For several years now, I have been fortunate to be visited by the Stewardship Rangers, who offer up their services for a day or two each year. This year, the crew from Sioux Lookout, headed up by Connor Howie, came the distance and despite bad weather, helped me disassemble some old pens, measure out fence wire and even change tires on my cart. The extra muscle was much appreciated, and even though the rain and short visit limited our day, it was fun. Sorry to say, I did not have my camera at the ready. Great work, Connor, Evan, Ryan, Bailey and Katy.
A second crew from Kenora, headed up by Stephanie Coulson, had a better day and were able to clean up and stain the boards on one of the eagle pens. Once the stain dried, I was able to move a recovering eagle from a much smaller assessment pen into his new home that day, also with the help of the rangers. Thanks again Stephanie, Karly, Cyd, Jakob, and Sebastian.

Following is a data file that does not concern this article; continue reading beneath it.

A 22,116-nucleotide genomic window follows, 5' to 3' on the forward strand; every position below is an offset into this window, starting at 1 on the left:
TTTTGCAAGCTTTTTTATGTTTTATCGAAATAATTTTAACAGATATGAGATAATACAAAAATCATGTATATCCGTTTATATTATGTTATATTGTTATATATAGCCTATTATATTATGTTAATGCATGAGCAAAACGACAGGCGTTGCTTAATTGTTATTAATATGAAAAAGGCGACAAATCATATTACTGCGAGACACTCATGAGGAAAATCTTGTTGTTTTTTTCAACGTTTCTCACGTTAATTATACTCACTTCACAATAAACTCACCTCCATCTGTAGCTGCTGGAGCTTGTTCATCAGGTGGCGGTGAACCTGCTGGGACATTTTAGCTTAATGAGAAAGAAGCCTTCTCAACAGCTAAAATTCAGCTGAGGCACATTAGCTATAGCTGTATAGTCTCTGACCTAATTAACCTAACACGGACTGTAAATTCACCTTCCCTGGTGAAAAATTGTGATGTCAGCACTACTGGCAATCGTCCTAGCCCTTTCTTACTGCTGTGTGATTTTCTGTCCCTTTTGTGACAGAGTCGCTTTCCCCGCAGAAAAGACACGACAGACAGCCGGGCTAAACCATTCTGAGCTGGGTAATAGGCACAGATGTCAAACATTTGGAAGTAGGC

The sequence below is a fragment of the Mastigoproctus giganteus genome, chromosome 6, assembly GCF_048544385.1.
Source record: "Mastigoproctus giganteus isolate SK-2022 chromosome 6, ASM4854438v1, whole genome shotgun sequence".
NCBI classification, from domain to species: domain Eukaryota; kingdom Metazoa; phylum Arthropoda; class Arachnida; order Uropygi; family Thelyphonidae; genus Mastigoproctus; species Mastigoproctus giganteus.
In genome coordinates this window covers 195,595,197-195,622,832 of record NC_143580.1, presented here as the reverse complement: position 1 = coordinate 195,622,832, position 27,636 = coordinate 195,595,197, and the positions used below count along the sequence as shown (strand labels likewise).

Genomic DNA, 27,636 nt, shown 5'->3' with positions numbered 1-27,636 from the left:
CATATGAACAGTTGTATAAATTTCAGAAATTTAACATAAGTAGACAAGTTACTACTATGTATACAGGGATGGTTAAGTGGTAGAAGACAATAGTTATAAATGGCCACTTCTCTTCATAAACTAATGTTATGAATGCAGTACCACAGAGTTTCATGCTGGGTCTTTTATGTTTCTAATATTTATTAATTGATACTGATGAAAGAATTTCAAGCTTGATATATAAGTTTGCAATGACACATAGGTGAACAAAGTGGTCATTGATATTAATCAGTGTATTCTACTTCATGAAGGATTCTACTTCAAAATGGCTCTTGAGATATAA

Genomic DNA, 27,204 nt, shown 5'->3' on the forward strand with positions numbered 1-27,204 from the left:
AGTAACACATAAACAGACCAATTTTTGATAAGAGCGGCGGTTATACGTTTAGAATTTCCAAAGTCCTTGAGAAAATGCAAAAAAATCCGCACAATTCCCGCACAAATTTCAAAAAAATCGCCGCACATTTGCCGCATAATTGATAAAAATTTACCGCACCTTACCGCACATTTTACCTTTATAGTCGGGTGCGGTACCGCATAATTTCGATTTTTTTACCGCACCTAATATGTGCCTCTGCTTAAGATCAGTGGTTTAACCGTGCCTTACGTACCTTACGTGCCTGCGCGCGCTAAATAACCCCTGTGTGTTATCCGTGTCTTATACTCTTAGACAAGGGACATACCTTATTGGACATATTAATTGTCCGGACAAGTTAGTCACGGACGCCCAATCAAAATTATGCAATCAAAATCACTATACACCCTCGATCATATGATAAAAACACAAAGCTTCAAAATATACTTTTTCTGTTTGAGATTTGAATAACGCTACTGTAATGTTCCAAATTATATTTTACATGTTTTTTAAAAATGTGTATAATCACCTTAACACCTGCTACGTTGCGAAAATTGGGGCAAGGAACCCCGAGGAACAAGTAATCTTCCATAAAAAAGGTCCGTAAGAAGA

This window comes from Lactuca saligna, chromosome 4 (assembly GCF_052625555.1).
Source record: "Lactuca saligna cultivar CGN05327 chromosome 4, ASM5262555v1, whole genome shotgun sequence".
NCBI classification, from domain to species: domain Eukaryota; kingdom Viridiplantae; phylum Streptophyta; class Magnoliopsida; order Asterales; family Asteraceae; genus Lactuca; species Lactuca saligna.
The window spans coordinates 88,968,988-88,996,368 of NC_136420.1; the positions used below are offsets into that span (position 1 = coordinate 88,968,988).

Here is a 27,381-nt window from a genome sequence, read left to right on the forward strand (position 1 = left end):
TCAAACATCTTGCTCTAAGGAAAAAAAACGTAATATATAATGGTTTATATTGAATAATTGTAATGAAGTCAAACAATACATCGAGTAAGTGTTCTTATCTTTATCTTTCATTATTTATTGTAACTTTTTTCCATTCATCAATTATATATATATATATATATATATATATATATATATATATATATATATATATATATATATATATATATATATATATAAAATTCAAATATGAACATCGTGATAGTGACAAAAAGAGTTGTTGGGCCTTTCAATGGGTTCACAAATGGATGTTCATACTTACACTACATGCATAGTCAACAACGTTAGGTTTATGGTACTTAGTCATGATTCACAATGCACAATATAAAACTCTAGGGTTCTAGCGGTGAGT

While I have to ensure human contact with the animals I have in care is limited, the crew got to work in proximity of two ‘foster parent’ eagles who ‘kakked’ their encouragement to the workers. I did not have to worry about them getting too close to the skunks who are now ready for release, and more than ready to ‘blast’ anyone who might be brave enough to move in for a closer look.
The most common question asked by the Rangers is “How can I become a Wildlife Custodian?” Rules and regulations have changed so much since I first started, that I have a hard time keeping up with changes, but there is information on the ontario.ca website that can answer this better than I can. But I do warn them, once committed to rehab, one must be willing to give up a goodly portion of their social life and vacationing is often not an option. But it sure would be satisfying to know that there might be someone willing to pick up the reins when I can no longer rehab.